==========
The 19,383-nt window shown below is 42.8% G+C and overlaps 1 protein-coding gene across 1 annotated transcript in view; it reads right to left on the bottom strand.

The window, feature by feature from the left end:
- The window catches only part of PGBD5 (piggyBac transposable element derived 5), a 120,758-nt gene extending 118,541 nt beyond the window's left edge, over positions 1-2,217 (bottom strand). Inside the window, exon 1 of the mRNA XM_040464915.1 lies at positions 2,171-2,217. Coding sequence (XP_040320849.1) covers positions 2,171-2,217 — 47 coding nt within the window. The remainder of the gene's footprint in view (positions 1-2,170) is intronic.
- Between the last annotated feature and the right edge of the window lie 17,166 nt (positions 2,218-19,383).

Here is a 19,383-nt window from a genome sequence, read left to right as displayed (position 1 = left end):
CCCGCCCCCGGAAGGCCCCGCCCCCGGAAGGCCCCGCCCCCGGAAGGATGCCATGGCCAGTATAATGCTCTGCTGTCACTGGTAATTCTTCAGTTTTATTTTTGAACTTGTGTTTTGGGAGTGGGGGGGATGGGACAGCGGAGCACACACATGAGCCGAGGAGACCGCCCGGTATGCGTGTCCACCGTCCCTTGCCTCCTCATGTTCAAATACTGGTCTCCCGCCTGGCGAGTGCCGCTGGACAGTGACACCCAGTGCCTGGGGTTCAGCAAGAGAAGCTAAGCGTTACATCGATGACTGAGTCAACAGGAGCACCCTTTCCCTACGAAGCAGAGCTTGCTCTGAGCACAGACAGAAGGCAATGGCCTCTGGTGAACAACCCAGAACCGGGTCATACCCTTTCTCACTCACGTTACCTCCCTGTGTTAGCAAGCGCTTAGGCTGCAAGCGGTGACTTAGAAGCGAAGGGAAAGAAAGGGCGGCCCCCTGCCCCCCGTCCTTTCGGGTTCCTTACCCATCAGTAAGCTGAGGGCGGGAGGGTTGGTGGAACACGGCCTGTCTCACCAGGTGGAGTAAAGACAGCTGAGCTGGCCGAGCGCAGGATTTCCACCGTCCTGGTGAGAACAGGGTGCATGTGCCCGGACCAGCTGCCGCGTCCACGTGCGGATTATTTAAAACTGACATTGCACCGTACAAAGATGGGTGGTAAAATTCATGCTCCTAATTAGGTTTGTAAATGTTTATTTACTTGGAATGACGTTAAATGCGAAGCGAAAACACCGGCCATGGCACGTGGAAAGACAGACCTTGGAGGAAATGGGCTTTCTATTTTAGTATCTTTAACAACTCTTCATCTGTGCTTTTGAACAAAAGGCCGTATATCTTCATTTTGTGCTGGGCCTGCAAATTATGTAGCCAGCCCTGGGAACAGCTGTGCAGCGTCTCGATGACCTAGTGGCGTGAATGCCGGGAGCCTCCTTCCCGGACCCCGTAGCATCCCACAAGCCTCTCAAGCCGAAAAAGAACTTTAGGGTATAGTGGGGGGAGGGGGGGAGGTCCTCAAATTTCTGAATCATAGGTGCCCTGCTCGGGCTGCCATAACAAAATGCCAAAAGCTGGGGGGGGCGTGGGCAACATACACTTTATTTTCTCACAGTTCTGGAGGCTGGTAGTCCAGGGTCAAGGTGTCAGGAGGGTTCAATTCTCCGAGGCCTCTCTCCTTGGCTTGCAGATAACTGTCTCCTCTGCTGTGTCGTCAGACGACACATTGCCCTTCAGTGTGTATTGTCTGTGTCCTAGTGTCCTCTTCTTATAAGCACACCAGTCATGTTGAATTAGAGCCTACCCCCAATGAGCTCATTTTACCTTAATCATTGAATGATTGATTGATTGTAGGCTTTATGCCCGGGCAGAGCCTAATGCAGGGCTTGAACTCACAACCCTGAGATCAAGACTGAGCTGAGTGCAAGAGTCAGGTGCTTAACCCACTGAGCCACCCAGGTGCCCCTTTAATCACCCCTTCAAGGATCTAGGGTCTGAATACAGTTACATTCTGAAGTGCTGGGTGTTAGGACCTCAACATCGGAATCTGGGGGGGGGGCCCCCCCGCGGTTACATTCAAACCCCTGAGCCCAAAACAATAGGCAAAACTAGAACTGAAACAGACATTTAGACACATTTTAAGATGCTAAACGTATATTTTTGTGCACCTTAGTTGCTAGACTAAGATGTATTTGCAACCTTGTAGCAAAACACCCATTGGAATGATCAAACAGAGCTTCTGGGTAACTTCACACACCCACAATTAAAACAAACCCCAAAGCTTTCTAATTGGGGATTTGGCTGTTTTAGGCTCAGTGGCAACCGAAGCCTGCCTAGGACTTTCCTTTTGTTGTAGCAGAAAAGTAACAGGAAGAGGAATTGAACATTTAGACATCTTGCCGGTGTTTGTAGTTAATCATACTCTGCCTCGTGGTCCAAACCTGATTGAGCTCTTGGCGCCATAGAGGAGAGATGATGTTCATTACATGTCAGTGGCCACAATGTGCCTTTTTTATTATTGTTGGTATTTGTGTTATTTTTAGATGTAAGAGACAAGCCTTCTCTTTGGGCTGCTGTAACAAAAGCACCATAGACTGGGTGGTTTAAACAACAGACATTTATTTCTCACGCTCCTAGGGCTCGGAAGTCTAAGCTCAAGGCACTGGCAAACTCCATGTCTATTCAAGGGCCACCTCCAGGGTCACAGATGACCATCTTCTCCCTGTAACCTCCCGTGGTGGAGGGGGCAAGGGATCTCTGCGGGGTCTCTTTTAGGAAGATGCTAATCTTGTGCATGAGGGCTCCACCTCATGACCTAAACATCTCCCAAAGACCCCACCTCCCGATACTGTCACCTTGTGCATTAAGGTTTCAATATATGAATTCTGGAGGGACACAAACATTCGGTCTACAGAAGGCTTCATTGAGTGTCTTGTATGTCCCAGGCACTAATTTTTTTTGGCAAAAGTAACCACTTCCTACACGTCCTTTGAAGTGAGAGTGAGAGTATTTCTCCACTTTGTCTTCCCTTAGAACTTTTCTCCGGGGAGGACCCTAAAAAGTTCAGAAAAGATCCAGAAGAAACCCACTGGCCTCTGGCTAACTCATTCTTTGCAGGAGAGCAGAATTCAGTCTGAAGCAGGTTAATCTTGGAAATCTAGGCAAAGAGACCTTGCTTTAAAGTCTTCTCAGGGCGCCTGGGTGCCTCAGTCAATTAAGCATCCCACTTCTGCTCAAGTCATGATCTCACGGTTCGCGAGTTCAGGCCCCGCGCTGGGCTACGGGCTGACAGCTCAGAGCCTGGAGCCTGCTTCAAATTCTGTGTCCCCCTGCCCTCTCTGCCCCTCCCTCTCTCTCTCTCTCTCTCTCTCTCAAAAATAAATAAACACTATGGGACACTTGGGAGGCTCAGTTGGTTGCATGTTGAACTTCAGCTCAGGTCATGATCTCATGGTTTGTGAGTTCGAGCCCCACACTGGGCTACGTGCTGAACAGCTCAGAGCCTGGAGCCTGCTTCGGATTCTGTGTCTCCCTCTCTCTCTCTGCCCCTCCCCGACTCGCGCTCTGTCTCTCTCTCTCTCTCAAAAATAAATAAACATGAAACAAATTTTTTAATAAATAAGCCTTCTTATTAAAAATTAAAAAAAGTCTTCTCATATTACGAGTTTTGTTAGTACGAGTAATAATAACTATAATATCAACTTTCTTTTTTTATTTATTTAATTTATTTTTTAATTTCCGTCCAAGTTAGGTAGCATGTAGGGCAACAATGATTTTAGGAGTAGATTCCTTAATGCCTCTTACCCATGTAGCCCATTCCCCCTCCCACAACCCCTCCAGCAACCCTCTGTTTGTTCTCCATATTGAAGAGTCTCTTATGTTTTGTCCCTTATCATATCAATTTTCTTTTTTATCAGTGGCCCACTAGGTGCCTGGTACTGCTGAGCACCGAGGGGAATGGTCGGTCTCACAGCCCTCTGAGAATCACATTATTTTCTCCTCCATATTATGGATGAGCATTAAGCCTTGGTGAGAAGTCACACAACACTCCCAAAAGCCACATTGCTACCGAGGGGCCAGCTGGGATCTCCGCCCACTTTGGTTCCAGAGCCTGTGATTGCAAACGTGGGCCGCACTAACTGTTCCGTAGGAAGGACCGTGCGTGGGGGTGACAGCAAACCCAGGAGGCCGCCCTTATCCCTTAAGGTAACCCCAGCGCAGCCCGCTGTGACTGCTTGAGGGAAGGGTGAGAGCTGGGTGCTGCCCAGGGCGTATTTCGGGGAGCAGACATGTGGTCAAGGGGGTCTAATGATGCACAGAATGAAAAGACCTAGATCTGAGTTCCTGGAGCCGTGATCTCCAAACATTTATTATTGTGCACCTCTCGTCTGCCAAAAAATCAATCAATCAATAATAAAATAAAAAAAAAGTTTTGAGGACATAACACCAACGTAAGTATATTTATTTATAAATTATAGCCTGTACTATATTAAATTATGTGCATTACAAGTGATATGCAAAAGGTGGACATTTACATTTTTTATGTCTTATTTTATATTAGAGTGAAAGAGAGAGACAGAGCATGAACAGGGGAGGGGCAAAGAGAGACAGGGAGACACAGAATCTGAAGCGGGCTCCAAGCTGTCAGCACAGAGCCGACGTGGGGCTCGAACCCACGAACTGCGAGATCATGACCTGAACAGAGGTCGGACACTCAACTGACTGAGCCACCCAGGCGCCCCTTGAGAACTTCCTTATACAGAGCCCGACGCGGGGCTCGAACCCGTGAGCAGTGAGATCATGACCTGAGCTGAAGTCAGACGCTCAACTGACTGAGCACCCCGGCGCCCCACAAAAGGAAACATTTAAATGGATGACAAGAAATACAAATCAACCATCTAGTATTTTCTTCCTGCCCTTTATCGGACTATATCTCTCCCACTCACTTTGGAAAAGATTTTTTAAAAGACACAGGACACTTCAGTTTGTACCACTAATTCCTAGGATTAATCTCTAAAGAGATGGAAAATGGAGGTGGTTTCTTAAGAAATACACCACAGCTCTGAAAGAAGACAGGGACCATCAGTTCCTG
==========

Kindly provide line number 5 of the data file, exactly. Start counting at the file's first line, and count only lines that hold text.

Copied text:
Here is a 19,383-nt window from a genome sequence, read left to right as displayed (position 1 = left end):